More Americans have quit their jobs in the past three months than at any time since 2008, according to two reports on U.S. employment released recently. This trend could be important to the Federal Reserve in its decision on an interest rate hike. Nearly 2.8 million workers left their jobs in March - the largest number since April 2008, according to the Job Openings and Labor Turnover Survey released by the U.S. Bureau of Labor Statistics late on Tuesday.
In addition, the three-month quit rate for non-government jobs rose to 6.6 percent, according to research from the Chicago Federal Reserve Bank published in May, the highest such rate since 2008. Rises in wages and inflation are two key factors, Federal Reserve governor Janet Yellen has said, in the determination of when to raise interest rates.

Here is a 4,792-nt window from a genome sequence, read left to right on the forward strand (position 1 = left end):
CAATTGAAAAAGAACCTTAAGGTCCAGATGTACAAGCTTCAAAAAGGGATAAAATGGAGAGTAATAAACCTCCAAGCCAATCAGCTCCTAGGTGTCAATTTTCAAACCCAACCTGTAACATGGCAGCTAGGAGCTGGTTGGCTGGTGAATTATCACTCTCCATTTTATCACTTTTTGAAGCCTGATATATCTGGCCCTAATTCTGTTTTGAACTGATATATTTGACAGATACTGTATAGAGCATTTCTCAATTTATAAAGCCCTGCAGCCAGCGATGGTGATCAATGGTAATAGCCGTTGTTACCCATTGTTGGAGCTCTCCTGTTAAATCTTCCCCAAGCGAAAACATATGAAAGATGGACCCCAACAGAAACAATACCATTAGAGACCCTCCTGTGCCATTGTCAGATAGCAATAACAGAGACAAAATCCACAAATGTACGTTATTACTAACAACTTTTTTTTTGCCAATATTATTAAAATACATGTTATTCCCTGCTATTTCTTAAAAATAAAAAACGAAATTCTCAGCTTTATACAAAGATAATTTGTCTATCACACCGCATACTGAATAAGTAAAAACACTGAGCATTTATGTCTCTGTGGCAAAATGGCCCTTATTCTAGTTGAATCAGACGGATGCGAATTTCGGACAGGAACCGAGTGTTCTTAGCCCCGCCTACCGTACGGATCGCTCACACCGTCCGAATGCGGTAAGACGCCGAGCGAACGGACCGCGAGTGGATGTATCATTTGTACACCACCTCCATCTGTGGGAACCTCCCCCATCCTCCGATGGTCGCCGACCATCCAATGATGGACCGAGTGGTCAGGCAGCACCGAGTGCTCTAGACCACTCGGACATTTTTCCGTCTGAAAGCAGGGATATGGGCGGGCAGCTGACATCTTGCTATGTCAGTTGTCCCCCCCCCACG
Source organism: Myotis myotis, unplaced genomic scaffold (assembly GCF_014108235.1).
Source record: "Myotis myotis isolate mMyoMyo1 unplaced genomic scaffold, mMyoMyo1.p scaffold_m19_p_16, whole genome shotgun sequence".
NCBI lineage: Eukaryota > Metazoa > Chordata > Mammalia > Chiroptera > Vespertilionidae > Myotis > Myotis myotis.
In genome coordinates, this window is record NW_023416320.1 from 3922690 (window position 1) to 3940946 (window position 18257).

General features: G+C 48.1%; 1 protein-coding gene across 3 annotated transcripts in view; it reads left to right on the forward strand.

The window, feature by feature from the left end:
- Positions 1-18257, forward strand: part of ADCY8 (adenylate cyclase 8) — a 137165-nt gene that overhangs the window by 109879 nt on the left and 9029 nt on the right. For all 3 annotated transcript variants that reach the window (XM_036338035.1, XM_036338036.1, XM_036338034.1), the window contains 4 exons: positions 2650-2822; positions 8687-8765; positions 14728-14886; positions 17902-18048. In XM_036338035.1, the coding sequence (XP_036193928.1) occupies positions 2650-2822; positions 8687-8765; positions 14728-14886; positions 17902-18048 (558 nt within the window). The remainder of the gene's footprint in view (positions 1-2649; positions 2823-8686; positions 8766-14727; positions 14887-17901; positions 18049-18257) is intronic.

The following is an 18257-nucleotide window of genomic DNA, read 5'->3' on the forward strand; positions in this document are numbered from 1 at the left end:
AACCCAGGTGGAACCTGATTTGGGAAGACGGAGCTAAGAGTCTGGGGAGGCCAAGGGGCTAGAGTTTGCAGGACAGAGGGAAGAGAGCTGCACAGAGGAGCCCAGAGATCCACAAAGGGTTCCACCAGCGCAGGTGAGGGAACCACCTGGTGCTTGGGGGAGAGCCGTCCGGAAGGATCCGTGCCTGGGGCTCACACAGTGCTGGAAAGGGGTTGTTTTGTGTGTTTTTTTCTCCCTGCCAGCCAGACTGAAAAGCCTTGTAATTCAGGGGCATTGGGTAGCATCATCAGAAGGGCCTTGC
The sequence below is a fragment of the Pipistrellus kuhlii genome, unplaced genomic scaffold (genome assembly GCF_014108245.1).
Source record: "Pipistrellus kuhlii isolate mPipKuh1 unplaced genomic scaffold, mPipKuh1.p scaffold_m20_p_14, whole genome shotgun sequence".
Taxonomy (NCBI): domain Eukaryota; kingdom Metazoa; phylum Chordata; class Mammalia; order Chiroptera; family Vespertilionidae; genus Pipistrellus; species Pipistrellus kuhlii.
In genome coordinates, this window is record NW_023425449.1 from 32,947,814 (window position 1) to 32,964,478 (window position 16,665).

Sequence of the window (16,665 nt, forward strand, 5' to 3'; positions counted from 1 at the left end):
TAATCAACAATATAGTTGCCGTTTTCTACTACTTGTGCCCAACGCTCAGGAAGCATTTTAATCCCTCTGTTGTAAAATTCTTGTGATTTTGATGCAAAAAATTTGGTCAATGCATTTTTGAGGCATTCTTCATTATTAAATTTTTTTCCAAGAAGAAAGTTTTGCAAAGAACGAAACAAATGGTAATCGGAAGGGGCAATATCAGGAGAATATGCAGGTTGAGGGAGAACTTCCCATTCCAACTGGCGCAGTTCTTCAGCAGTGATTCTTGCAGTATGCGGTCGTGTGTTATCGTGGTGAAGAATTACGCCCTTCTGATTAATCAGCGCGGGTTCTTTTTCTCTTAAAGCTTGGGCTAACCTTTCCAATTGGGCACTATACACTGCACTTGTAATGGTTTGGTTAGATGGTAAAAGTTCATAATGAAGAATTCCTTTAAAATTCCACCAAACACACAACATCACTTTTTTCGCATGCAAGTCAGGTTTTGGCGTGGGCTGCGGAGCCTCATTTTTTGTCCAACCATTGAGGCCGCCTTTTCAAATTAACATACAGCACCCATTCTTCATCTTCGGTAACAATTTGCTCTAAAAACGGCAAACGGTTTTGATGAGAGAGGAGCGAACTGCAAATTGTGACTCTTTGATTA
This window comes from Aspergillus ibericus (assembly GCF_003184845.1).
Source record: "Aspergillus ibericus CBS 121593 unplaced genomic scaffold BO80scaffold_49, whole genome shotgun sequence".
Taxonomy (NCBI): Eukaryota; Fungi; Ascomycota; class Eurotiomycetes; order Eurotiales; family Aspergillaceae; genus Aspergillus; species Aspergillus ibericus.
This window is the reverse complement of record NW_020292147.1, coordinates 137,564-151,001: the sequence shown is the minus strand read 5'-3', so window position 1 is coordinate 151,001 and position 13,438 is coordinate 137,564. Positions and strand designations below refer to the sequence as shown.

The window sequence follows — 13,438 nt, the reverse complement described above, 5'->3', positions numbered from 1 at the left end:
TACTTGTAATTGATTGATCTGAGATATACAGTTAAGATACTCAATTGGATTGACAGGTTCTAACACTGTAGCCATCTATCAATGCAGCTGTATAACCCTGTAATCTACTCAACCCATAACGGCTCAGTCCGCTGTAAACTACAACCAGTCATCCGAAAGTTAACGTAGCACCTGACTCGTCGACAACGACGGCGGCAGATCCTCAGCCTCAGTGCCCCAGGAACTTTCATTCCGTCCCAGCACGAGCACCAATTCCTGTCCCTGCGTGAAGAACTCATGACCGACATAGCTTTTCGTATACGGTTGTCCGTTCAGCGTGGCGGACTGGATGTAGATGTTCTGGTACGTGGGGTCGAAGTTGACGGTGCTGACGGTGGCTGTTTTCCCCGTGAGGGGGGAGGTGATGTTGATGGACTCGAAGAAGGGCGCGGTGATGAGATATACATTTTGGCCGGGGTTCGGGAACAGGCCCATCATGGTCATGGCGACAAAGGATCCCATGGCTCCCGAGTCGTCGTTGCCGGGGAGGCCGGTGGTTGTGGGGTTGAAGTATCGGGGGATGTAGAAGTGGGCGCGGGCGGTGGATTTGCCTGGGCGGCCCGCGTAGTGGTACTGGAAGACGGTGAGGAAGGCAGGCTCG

Yellen has targeted a 3 percent wage rise as a condition for an interest rate hike. As the Chicago Fed research noted, wage growth follows inevitably as labor conditions tighten. With more Americans choosing to leave their jobs in search of better opportunities, wage offers are expected to rise. In fact, the Employment Cost Index was up 2.6 percent in March, according to the release from the Bureau of Labor Statistics on April 30. While, according to a Bureau of Labor Statistics job openings and labor turnover survey, domestic job openings have dipped down from more than 5.1 million in February to just shy of 5 million, March still held about 800,000 more open positions than it did a year ago.